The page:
World War II: Thailand

World war II CBI Theater
Figure 1.--

With the death of King Prajadhipok, the crown then passed to the King's nephew--Ananda Mahidol. He was just a boy at the time. The National Assembly recognized as king (March 1935). He was a 9-year-old boy going to school in Switzerland. This meant that at a time when World War II was approaching, the monarchy was unable to influence public policy. The military seized control of te country. The Thai Government under Plaek Phibunsongkhram (Phibun) sought to benefit from the war in Europe. After the fall of France (June 1940), fighting occurred along the eastern border with the French in Indo China. Japan moved forces into Indo China which caused the United States to institute trade embargos. Attacks by the Thais begn (September 28, 1940), but were sporadic. The Thais launched a major offensive (January 5, 1941). The Japanese presured the French Vichy regime in France to meet Thai demands for territory. Thiland occupied a strategic lovation. Japanese drives toward the bastion in Singapore and toward India would have to move through Thailand. [Haseman] With limited resources and Japanese forces in Indo China, the French had little alternative. The French ceeded substabntial territory to Thailand (March 1941). This included Laos west of the Mekong. much of the Cambodian province of Battambang. This was territory that had been Thai before the French intervention into Southeast Asia. This apparent Thai victory made the Phibun Government very popular. After Pearl Harbor, the Japanese crossed the Thai border at Chumphon (December 8, 1941). Thai officials quickly agreed to Japanese demands to allow transit to Japanese forces moving against the British in Malaya and Burma. Phibun announced that the arrangement with the Japanese was "prearranged". Phibun proceeded to sign a mutual defense pact with Japan (December 1941). Thai participation was important to the Japanese both to promote its anti-colonial propaganda line and its own Greater East Asia Co-prosperity Sphere. Cooperation meant that the Japanese offensive would not be slowed nt Thai resistance and the need for a large occupation force. There was some support from Thasi nationalists. Pridi resigned from the cabinet to protest the arrangement with Japan but soon accepted the largely non-political post of regent for Ananda Mahidol who was absent. the Phibun regime was forced by the Japanese to enter the war, declaring war on both Britain and the United States (January 1942). Thai politics led to the development of a resistance movement. [Haseman] The country was divided between Phibul's military faction and a small civilian group led by Pridi. Inevitably Pridi and his supporters evolved from an opposition group to a resistance movement against Phibul and his Japanese allies. Ambassador Seni Pramoj in Washington was outraged and refused to deliver the declaration to the United States government. The United States looked on Thailand as an occupied country and refused to respond with its own declaration of war. Seni was from an aistocratic family and organized the Free Thai Movement (FTM)--a kind of government in exile. The FTM recruited Thai students in the United States to work with the U.S. Office of Strategic Services (OSS). The OSS trained Thais for underground work. Pridi working out of the office of the regent in Thailand ran a clandestine operation that received Allied support to arm a resistance force. The Japanese conferred further territorial awatds to the Phiburn regime, including part of the Shan states in Burma and the four northern Malay states. Japan drove moved through Thailand to seize Malay and Singapore and Burma. About 150,000 Japanese troops were actually stationed in Thailand. The Japanese used Allied POWs and local laborers to build a railroad to support its troops in Burma. The Japanese Army forced the men to working under horrible conditions with virtually no tools. The railroad was needed in part because of Japanese reverses in the Pacific naval war. Thai attitudes toward the Japanese gradually shifted as the war progressed. Commercial trade stopped because of the War. Exports to Europe and America were no longer possible. This was not replaced by trade with Japan. The Japanese Army in Thailand began requisitioning supplies. Japan began dealing with Thailand more as an occupied country than a patner in the War. As the War began to go against the Japanese, the Allied began bombing targets in Thailand, including Bangkok. The railroad built to supply the Japanese n Burma also became a major target. The popularity Phibun and his military regime had achieved by recovering territory eroded. A civilian government took power (June 1944). The Japanese Army was preparing a major operation against resistance bases in norther Thailand (August 19, 1945). The Japanese surrender, however, caused Army commanders to cancel the offensive. American representatives arrived in Bangkok. Prime Minister Khuang Abhaiwongse annulled the 1942 declaration of war (August 19). . The Regent, Pridi Banomyong, prepared a Royal Declaration of Peace that invalidated the two war declarations stating they were a violation of the Thai Constitution and not truly representative of the will of the Thai people. Resistance leader Seri Thai, paraded in Bangkok (August 20).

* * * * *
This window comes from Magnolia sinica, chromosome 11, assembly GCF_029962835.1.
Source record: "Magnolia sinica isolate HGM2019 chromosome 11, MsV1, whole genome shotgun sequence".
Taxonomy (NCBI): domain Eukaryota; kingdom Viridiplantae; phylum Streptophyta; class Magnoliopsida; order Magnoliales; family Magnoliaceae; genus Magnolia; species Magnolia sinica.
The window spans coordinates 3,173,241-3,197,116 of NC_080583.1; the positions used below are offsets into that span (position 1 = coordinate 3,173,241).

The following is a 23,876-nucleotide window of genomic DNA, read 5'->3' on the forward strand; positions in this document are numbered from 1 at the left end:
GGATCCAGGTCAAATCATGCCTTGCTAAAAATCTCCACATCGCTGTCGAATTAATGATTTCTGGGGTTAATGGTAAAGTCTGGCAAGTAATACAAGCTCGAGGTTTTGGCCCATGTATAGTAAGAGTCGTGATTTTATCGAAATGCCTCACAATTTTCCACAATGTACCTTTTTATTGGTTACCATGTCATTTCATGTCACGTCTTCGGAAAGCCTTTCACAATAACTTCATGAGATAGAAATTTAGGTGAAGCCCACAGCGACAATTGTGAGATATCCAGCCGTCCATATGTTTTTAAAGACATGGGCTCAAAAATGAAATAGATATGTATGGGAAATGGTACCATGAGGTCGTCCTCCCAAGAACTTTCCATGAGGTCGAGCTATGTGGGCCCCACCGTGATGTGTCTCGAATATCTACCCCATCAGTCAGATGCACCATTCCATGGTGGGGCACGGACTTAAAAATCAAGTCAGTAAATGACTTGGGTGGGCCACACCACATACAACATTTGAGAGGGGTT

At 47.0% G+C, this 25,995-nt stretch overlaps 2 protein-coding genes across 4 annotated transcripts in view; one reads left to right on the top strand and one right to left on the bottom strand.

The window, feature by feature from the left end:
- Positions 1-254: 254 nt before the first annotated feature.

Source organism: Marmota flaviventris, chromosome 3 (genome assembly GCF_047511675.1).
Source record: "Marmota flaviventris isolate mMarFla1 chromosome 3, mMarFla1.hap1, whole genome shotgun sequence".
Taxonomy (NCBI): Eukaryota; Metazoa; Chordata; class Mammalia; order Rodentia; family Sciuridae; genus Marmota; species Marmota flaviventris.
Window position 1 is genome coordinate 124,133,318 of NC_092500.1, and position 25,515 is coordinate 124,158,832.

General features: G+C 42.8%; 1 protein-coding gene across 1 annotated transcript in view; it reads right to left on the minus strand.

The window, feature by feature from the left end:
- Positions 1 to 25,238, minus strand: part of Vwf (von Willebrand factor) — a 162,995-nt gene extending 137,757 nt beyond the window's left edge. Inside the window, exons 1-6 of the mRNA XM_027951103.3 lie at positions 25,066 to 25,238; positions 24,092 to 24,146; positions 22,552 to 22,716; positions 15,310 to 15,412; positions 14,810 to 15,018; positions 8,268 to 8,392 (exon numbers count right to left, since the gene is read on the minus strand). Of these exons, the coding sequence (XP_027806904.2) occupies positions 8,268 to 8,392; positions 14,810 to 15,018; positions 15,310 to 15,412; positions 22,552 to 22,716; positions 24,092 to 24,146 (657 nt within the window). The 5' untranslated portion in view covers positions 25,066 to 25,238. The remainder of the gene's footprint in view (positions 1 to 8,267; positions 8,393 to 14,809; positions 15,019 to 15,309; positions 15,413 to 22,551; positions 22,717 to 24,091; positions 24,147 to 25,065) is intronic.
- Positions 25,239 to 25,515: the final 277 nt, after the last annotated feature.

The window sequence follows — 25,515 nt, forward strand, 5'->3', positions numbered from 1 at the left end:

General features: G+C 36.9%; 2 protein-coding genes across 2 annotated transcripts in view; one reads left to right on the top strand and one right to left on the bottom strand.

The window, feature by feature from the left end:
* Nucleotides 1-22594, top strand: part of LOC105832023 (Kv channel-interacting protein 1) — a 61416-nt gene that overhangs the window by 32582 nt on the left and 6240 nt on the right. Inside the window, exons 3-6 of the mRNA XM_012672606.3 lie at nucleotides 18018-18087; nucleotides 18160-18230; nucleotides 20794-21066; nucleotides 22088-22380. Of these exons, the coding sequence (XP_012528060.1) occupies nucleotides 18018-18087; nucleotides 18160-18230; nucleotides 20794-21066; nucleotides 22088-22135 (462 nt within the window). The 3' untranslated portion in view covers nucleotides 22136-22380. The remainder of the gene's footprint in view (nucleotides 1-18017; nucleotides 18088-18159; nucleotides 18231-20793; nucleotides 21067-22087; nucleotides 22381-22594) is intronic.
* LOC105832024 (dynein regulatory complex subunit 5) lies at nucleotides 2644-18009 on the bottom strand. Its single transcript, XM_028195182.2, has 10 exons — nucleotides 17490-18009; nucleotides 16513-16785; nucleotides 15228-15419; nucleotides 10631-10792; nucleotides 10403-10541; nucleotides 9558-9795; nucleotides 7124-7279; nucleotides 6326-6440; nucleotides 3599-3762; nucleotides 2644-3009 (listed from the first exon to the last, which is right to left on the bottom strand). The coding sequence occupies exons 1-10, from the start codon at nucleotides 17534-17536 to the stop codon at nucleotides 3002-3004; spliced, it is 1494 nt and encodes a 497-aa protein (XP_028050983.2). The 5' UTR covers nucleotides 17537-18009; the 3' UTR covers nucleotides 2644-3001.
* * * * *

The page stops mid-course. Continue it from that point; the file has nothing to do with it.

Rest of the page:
Sources

Haseman. John B. The Thai Resistance Movement During the Second World War.






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Created: 11:12 AM 2/17/2013
Last updated: 11:12 AM 2/17/2013